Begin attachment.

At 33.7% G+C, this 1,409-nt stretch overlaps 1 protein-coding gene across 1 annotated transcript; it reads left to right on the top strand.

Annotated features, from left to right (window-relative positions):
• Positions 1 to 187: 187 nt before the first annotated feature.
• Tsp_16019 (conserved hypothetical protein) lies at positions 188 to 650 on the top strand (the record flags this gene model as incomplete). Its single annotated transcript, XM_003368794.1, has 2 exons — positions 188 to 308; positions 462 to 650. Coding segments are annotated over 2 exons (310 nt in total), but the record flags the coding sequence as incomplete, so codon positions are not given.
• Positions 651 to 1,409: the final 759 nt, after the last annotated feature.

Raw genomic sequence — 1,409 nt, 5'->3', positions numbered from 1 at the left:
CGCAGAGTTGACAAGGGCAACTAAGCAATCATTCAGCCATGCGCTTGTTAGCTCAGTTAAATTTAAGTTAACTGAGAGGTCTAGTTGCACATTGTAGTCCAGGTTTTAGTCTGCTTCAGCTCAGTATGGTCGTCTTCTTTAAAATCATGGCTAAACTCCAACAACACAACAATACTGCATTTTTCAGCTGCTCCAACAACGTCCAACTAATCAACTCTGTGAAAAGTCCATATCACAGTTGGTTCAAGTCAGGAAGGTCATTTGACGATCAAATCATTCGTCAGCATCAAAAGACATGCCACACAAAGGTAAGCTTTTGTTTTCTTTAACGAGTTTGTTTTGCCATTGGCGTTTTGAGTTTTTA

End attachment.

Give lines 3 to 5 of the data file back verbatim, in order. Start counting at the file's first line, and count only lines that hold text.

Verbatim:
• Positions 1 to 187: 187 nt before the first annotated feature.
• Tsp_16019 (conserved hypothetical protein) lies at positions 188 to 650 on the top strand (the record flags this gene model as incomplete). Its single annotated transcript, XM_003368794.1, has 2 exons — positions 188 to 308; positions 462 to 650. Coding segments are annotated over 2 exons (310 nt in total), but the record flags the coding sequence as incomplete, so codon positions are not given.
• Positions 651 to 1,409: the final 759 nt, after the last annotated feature.